Speech by Prime Minister Rutte during visit Hertie School

Prime Minister Mark Rutte of the Netherlands held this speech at the Hertie School, Berlin.

Präsidentin Woll,

Five years ago, just a short distance from here, I gave a speech at the Bertelsmann Stiftung.

At the time we were in the middle of the Brexit negotiations, and that day I spoke about Europe.

About the importance of the EU meeting the basic needs of all Europeans.

About prosperity.



Now, five years have passed, and the world has changed dramatically.

But the striking thing is that I could give exactly the same speech here today.

Because there is still only one solution to the big issues of our time: cooperation.

Of course, I don’t need to explain that to you.

More than half of the current students at the Hertie School have come from abroad to study here.

If you include alumni, there are more than 95 countries represented at this school.

So, for me – and I’m sure for you too –  the Hertie School is clear proof that you can achieve success when you join forces at international level.

That might sound obvious.
But these days we can no longer assume that everyone agrees on this point.

The main topic on our agenda five years ago – Brexit – was a clear illustration of that.
But you can see it elsewhere in Europe too.

If I’ve learned anything in my 13 years as prime minister, it’s that we need each other in Europe.

If I’ve learned anything in my 13 years as prime minister, it’s that we need each other in Europe.
On all the big issues we face, Europe’s task now is to close ranks.

On stability.



Key topics which all demand a Europe-wide approach.

And fortunately, that’s exactly what they can count on getting.

Migration is currently one of the biggest issues in Europe, including in the Netherlands.

Not only was it the issue that brought down the Dutch government last summer.
It also played a big role in our recent elections.

And yet, over the years I’ve learned that, when it comes to migration, the only path forward is the common path forward.

In 2016, Chancellor Merkel and I concluded a deal with Türkiye on the reception of Syrian refugees in that country.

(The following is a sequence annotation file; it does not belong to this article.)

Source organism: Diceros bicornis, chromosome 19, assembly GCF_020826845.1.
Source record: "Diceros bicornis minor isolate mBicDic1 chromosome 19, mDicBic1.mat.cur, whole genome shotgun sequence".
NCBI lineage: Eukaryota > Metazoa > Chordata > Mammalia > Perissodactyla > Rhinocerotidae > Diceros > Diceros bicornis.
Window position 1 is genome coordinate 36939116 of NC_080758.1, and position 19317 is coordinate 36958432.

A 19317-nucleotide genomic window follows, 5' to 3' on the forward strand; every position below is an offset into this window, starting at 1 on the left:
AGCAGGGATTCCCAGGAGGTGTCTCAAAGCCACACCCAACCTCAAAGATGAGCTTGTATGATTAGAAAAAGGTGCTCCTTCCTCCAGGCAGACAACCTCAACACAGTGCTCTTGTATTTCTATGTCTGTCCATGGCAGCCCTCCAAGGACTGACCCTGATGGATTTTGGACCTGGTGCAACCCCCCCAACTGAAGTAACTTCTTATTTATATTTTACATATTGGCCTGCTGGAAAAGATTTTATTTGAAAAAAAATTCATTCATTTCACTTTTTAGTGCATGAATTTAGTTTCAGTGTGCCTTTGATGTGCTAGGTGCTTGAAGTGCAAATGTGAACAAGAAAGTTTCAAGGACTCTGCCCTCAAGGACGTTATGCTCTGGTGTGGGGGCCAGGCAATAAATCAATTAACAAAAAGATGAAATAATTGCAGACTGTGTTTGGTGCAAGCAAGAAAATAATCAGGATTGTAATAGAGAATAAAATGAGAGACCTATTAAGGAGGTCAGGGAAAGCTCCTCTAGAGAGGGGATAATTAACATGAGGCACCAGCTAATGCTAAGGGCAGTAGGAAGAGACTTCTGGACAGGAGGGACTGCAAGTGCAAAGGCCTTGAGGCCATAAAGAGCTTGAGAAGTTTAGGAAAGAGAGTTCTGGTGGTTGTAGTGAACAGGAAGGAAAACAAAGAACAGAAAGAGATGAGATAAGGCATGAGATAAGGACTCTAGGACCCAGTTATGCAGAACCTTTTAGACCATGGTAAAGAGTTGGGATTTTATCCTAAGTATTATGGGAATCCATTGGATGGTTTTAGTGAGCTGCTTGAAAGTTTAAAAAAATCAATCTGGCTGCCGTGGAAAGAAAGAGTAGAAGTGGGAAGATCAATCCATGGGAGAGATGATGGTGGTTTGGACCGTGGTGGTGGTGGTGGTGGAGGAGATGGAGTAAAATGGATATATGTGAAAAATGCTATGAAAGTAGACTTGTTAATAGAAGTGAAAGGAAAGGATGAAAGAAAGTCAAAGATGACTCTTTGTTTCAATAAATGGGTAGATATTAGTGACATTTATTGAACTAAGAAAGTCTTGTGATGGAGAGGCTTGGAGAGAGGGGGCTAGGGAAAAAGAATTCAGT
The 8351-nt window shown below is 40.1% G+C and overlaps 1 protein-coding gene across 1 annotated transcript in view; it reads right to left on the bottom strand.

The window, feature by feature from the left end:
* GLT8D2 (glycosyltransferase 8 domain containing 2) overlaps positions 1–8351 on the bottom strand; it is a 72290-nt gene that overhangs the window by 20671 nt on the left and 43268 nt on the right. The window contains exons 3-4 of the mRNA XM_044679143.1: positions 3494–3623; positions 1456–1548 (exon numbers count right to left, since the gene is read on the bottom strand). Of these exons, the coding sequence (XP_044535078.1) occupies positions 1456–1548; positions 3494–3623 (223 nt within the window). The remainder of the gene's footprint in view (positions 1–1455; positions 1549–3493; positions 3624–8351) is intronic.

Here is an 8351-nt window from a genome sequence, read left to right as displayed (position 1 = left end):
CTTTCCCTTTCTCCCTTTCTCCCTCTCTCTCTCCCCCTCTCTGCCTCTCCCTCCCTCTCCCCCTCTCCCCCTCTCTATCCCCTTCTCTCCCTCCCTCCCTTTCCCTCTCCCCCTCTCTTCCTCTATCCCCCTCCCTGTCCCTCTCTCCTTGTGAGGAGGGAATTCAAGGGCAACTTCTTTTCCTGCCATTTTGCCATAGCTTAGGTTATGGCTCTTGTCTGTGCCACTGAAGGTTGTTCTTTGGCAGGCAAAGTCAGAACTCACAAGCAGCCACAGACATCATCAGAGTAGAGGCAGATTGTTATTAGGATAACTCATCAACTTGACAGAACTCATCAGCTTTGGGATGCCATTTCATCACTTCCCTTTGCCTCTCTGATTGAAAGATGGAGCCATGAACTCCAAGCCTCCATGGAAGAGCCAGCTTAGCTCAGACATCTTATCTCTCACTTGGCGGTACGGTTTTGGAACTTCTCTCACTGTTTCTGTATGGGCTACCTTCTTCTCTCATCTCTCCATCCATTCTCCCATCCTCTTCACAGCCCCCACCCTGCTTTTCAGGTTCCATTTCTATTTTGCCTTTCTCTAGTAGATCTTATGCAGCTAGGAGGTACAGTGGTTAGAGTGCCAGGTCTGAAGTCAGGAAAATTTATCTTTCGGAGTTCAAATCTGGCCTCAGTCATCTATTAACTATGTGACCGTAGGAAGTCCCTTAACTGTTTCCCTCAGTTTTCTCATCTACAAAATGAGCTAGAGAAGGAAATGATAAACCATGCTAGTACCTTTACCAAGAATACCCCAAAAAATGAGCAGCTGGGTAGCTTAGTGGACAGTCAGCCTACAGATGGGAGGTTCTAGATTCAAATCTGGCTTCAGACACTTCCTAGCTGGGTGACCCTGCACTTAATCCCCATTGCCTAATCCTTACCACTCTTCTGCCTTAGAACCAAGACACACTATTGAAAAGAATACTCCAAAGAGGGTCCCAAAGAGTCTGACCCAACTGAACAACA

That helped us deal with the acute crisis, but for me the bigger lesson was: we can succeed if we work together.

Of course, this didn’t immediately solve the whole problem.

Europe is still receiving more migrants than it can handle.

But I firmly believe that we can get migration under control if all the EU countries work together.

If we make agreements with countries of origin.

If we work to create future prospects for people in those countries.

And if we make sure that migrants with no right to stay, actually return to their countries.

That won’t be easy.

But it is possible, if everyone in Europe shows unity.

The same unity with which we are supporting Ukraine.

Peace, security and freedom can never be taken for granted.

Since Russia’s brutal invasion last year, the EU has closed ranks in its support for Ukraine.

By no means everyone expected that.
Putin certainly didn’t.

He had counted on a divided Europe that was unable to respond to his aggression.

He was wrong.

The lessons Europe learned after the Second World War still resonate in the here and now.

Peace, security and freedom can never be taken for granted.

They require our enduring commitment.

Ever since war broke out in Ukraine, the EU has been putting that principle into practice.

It has put together sanctions packages that are unprecedented in scope.

And Germany and the Netherlands are supporting Ukraine with enormous financial and military resources.

Because we’re united in the conviction that the price of peace and stability is always worth paying.

In any country.
And any continent.

In the summer of 2014, I felt the collective power of the EU when flight MH17 was shot down over Ukraine by a Russian Buk missile.

298 people lost their lives in the disaster, including 196 Dutch nationals.

For the Netherlands, and for the next of kin, it was crucial that those responsible be brought to justice.

It was only thanks to the unfailing support of our allies that this matter remained on the international agenda.

For us, as a relatively small country, it was one of those moments when you realise just how important it is that you’re part of something bigger. That you’re not alone.

I could name many other moments when Europe has faced times of trial.

Every country has its own stories, and its own history as part of the EU.

And however different our stories may be, the core truth remains the same:

We need each other.

We can’t do it alone.

And most importantly, we don’t have to do it alone.

Thank you.